In a previous post, Waiting for a Kingfisher, I wrote that I wanted to photograph a kingfisher in flight. On Sunday, 21 December 2014, the bird reappeared at its hunting site, and I was able to take a few photos.

This bird typically hunts from a rock along a shallow stretch of Yasugawa a few hundred meters upstream from Yasugawa Ohashi, the Japan Route 8 bridge between Ritto City and Yasu City in Shiga Prefecture, Japan. It sits for a while, from a few seconds to twenty minutes or longer, and then suddenly flies up over the river, darts to the left or right, and hovers. Just as suddenly it dives into the water, eyes on its prey as it falls.

Catching a kingfisher in flight presents two interesting challenges. First is just finding the bird after it leaves its resting spot. So far I’ve been unable to predict the direction the kingfisher will take after it rises up to begin hovering. First it goes straight up, and then it sometimes darts to the right, sometimes to the left. It seems to rise to a similar height each time, so I am learning how far to tilt the camera. Panning is harder to anticipate.

The second challenge is trying to keep up with the bird’s dive and catch. The transition from hover to dive can occur suddenly at any time. On December 21st I was able to take photos of two catches after the bird emerged from the river, but I saw only one dive.

I took these photos with an Olympus OM-D E-M5 camera and an old (1986) OM-System Zuiko Auto-T 300mm/f4 manual focus lens with an OM Adapter MF-2. I tried a few shots with the digital teleconverter, which effectively doubles the focal length, but I could not follow the bird at that magnification. Most photos were taken at ISO 200 although I had to use ISO 400 when the sky became overcast. Exposure was 1/400 sec at f8 or f5.6. I prefer to use this lens at f11, where it seems sharpest, or even f16 for a more forgiving depth of field. The camera is mounted on a Velbon Sherpa 545 II tripod with a Velbon FHD-65D fluid head made for DSLR video. The fluid head enables me to tilt and pan while keeping the camera firmly mounted and level.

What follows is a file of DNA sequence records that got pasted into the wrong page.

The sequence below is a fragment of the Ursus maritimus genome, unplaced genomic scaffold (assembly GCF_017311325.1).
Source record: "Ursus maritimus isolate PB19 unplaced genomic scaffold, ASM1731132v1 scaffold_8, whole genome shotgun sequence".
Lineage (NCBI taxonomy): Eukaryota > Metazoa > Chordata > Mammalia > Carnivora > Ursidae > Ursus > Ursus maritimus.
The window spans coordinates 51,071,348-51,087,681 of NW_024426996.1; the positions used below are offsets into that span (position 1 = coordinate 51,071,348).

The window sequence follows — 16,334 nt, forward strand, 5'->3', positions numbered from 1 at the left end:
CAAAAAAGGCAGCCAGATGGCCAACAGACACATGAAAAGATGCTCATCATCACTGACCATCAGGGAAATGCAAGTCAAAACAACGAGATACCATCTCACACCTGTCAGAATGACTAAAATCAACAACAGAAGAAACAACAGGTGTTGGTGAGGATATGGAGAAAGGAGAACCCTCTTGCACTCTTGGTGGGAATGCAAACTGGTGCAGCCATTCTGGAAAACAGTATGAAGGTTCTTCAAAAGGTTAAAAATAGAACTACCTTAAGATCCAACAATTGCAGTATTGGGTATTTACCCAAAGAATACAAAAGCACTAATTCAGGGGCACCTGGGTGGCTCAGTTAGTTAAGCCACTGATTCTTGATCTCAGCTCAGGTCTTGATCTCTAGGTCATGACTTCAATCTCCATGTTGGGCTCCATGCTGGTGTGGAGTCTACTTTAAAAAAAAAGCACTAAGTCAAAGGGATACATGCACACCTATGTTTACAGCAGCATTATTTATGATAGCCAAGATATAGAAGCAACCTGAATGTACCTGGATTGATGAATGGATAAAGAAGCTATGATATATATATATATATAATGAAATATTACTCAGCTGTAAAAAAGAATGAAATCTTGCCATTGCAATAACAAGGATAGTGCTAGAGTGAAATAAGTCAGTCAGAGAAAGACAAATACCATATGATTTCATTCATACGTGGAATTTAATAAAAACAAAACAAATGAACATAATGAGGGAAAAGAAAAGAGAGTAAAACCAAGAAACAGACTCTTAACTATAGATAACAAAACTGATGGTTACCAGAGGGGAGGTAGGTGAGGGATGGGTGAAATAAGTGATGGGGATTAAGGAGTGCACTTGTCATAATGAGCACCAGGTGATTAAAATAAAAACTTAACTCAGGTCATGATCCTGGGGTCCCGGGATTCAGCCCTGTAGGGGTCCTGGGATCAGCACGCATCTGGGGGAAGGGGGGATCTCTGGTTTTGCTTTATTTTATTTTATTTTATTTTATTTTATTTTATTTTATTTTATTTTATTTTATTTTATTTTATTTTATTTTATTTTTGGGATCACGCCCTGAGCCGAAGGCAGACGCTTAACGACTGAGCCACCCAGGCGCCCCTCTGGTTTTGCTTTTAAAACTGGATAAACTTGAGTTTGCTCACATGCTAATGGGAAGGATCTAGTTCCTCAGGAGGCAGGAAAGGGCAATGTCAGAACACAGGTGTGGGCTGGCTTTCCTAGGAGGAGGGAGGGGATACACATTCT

I think the next challenge is a full action sequence: resting, rising, hovering, diving, entering the water, emerging with a fish, flying back to base, eating, and back to resting. For that I may need to shoot movies. Probably it will take a while.

Published by Greg Peterson

Professor Emeritus, Kyoto Notre Dame University (1977-2020). Since 1980 I have lived in Shiga Prefecture, Japan, where I enjoy outdoor activities, especially photography, hiking, and cycling.

Join the Conversation

1 Comment

Leave a comment

Leave a Reply

This site uses Akismet to reduce spam. Learn how your comment data is processed.

%d bloggers like this: